“Never allow a crisis go to waste.” So said Rahm Emanuel in November 2008, describing how President Barack Obama and Congressional Democrats intended to use the country’s economic crisis as a pretext for passing radical policies that Americans might otherwise reject. “What I mean by that,” Emanuel explained, “is that it’s an opportunity to do things you couldn’t do before.”
One of those “things” was Obamacare, which was always intended as a stepping stone to nationalized health care and radical government interventions in other areas. The strategy for passing it was devised by Robert Creamer, the political consultant, Huffington Post blogger and Congressional spouse who wrote the plan while serving time in federal prison for bank fraud and tax evasion.
Creamer has been panicking over the prospect that Republican Scott Brown might defeat Democrat Martha Coakley in the special election for what he and fellow bourgeois Jacobins had taken to calling “Ted Kennedy’s seat.” He told Democrats that Dr. Martin Luther King, Jr. would want them to “beat back this attempt by the Republicans and Scott Brown to return us to the failed policies of the Bush years.”
Brown’s likely victory in Massachusetts is the result of a hard-fought campaign, and voters’ rejection of the agenda that Creamer et al. have attempted to force onto the nation. Only a few weeks ago, Creamer was telling fellow Democrats that voters still wanted “fundamental change.” He added: “[W]e don’t need to ‘moderate’ our goals. God knows we don’t have to be more concerned with the deficit.”
The truth is that voters in Massachusetts and around the country are deeply concerned about the deficit, the health care bill, and the way in which Congress and the president have pursued “fundamental change” at all costs. People feel that their leaders are not listening. It is a sentiment that transcends party lines and ideological boundaries, and is the primary cause of the backlash in Massachusetts.
Creamer’s prescription was not for Congress to listen more carefully, but for Democrats to simply use more “populist” language—while getting rid of the Senate filibuster and targeting “conservative Democrats” who have “erected hurdles that block change.” He has even resorted to extreme language, comparing Sen. Joe Lieberman of Connecticut to a “suicide bomber” for opposing the “public option.”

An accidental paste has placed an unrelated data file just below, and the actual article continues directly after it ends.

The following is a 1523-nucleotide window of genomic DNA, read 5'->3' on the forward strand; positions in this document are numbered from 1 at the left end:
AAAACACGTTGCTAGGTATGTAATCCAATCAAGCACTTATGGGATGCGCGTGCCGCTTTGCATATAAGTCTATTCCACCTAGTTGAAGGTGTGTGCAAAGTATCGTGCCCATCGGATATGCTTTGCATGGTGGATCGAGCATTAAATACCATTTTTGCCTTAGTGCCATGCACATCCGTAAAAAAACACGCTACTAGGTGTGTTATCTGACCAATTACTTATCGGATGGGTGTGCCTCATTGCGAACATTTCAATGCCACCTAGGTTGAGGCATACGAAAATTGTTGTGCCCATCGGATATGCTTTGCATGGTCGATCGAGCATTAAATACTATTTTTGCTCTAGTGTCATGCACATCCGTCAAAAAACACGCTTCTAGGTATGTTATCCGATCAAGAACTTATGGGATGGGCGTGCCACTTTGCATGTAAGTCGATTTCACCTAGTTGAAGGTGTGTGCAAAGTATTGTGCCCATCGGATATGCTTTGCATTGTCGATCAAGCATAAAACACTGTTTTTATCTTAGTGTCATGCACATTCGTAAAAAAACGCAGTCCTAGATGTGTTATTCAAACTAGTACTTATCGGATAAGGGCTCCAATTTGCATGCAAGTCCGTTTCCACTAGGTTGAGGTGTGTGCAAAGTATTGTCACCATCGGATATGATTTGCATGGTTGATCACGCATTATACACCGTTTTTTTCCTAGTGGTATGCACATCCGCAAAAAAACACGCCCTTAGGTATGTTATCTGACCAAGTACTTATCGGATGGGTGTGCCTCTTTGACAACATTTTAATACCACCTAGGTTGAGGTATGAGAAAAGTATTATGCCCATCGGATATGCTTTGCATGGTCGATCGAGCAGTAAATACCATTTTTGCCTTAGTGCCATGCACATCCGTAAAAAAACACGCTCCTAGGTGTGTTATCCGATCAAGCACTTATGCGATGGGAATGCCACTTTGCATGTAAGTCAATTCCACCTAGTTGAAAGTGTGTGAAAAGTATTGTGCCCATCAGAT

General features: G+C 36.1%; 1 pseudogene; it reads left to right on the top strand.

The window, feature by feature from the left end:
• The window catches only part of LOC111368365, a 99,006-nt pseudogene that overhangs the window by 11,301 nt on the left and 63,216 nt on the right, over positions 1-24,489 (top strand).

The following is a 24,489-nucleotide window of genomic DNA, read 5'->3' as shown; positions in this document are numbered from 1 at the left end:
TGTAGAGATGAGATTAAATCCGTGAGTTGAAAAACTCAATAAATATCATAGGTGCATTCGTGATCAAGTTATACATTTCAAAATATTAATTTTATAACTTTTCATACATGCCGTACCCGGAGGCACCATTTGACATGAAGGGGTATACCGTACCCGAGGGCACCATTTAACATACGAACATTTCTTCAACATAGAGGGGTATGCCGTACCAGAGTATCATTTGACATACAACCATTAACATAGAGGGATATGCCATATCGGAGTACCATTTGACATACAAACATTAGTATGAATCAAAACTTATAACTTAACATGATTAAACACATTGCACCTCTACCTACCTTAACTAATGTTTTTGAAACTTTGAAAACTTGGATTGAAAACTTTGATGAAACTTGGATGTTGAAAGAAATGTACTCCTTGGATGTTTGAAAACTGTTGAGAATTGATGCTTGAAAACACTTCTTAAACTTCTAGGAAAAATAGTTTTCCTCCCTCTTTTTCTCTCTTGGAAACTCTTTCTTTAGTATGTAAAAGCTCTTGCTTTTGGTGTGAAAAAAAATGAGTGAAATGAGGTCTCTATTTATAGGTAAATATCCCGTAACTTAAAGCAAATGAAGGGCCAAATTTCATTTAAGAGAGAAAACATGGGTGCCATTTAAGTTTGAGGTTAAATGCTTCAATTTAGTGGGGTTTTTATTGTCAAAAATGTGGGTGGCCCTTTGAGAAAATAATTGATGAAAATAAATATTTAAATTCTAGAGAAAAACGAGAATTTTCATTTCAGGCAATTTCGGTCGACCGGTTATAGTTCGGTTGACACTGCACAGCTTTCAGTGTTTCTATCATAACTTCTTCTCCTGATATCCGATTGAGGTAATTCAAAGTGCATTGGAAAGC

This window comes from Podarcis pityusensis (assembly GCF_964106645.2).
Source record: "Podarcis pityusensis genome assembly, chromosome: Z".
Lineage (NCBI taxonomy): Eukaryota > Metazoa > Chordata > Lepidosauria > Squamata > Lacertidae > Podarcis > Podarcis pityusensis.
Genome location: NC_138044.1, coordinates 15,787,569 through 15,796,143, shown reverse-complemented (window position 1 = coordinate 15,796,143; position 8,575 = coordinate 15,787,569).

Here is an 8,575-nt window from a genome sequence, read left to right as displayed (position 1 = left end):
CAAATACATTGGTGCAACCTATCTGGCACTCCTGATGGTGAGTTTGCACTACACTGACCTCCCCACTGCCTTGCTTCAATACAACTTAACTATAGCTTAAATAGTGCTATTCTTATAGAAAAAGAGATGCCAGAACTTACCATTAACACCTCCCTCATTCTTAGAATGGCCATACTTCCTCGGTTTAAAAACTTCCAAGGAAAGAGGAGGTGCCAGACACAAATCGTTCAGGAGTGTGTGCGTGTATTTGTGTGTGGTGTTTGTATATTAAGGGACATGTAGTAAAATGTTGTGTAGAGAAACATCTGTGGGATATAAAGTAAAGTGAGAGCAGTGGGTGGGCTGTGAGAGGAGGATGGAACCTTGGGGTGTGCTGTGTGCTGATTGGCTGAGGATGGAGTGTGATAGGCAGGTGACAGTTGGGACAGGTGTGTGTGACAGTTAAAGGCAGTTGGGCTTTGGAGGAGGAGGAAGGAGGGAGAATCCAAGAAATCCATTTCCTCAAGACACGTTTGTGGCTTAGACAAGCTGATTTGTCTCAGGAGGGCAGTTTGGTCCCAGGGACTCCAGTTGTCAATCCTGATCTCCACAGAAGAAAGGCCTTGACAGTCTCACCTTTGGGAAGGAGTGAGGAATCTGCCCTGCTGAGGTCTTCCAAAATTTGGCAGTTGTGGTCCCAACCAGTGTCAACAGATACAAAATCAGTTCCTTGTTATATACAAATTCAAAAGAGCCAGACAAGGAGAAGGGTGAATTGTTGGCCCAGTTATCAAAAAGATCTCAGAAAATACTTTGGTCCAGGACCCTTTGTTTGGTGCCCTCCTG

Creamer’s wife and client, Rep. Jan Schakowsky (D-Ill.), has followed his advice in the House. Rather than listening to her constituents in Illinois, she co-sponsored a bill to introduce single-payer health care—the most radical proposal of all. She has also “absolutely” supported transferring terror detainees from Guantánamo Bay to Illinois—a policy opposed by the majority of Illinois residents. The list goes on.
The Massachusetts special election demonstrates that there is a limit to what Americans will tolerate, even in places where Democrats are usually dominant. A year ago, pundits agreed that the Republican Party had been decimated in New England. It has been rebuilt in less than a year—thanks to Scott Brown, and thanks to the efforts of Creamer, Schakowsky and the radicals in power.
It is telling that President Obama chose to fly to Boston to stump for Coakley rather than using Air Force One for a more productive purpose, such as flying relief teams and supplies to earthquake-stricken Haiti. In his rhetoric, the president has often seemed at pains to distinguish his response to the disaster from President George W. Bush’s inadequate and much-maligned response to Hurricane Katrina.
Yet one can only imagine the outrage that would have erupted if President Bush had campaigned for Republican candidates less than a week after the levees broke in New Orleans. There really is a “serious crisis,” a humanitarian crisis, which is growing worse despite the best efforts of the U.S. military and the international community. But for the president, the political crisis at home has taken priority.
That confusion of priorities is what has defined the first year of the Obama administration. Instead of focusing on common-sense solutions to the nation’s economic troubles—tax relief, fiscal constraint, banking reform and transparency—Congress and the White House have pursued an ideology-driven agenda that has increased the size and power of government while reducing hope for job creation.
The message of Massachusetts is that the same voters who supported Obama in 2008 have run out of patience in 2010. Politicians who are not prepared to listen, and who insist on “fundamental change” that is radically at odds with what America needs and wants, should step down or face the harsh verdict of voters in November. No seat is safe—not in Massachusetts, not in Illinois, not this time.
Joel Pollak is the Republican challenger in Illinois’ 9th Congressional district. His Web site is PollakforCongress.com.